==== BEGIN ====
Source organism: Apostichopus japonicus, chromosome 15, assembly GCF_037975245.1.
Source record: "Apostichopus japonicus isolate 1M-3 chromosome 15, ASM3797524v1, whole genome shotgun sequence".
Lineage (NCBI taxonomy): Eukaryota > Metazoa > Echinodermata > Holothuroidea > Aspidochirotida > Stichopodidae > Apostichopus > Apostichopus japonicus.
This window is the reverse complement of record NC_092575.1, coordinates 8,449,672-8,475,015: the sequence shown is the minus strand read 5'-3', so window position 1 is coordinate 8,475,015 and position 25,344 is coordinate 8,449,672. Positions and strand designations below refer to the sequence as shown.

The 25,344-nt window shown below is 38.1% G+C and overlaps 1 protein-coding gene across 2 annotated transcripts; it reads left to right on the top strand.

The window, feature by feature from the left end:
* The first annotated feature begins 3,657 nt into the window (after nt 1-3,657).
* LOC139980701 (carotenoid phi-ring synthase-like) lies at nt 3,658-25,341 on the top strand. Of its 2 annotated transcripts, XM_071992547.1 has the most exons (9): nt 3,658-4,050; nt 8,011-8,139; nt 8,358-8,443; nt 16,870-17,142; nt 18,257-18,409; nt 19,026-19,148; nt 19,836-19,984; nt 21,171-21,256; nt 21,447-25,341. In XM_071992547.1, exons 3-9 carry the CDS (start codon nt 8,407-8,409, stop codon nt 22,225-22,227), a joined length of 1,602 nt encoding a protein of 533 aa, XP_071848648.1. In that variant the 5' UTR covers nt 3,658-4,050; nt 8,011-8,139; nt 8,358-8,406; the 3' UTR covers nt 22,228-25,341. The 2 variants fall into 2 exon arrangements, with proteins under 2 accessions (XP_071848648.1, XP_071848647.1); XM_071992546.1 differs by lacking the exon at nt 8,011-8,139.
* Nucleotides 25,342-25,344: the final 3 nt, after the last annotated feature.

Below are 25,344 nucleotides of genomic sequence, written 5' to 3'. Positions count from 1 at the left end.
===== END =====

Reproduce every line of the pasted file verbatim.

Source organism: Apostichopus japonicus, chromosome 15, assembly GCF_037975245.1.
Source record: "Apostichopus japonicus isolate 1M-3 chromosome 15, ASM3797524v1, whole genome shotgun sequence".
Lineage (NCBI taxonomy): Eukaryota > Metazoa > Echinodermata > Holothuroidea > Aspidochirotida > Stichopodidae > Apostichopus > Apostichopus japonicus.
This window is the reverse complement of record NC_092575.1, coordinates 8,449,672-8,475,015: the sequence shown is the minus strand read 5'-3', so window position 1 is coordinate 8,475,015 and position 25,344 is coordinate 8,449,672. Positions and strand designations below refer to the sequence as shown.

The 25,344-nt window shown below is 38.1% G+C and overlaps 1 protein-coding gene across 2 annotated transcripts; it reads left to right on the top strand.

The window, feature by feature from the left end:
* The first annotated feature begins 3,657 nt into the window (after nt 1-3,657).
* LOC139980701 (carotenoid phi-ring synthase-like) lies at nt 3,658-25,341 on the top strand. Of its 2 annotated transcripts, XM_071992547.1 has the most exons (9): nt 3,658-4,050; nt 8,011-8,139; nt 8,358-8,443; nt 16,870-17,142; nt 18,257-18,409; nt 19,026-19,148; nt 19,836-19,984; nt 21,171-21,256; nt 21,447-25,341. In XM_071992547.1, exons 3-9 carry the CDS (start codon nt 8,407-8,409, stop codon nt 22,225-22,227), a joined length of 1,602 nt encoding a protein of 533 aa, XP_071848648.1. In that variant the 5' UTR covers nt 3,658-4,050; nt 8,011-8,139; nt 8,358-8,406; the 3' UTR covers nt 22,228-25,341. The 2 variants fall into 2 exon arrangements, with proteins under 2 accessions (XP_071848648.1, XP_071848647.1); XM_071992546.1 differs by lacking the exon at nt 8,011-8,139.
* Nucleotides 25,342-25,344: the final 3 nt, after the last annotated feature.

Below are 25,344 nucleotides of genomic sequence, written 5' to 3'. Positions count from 1 at the left end.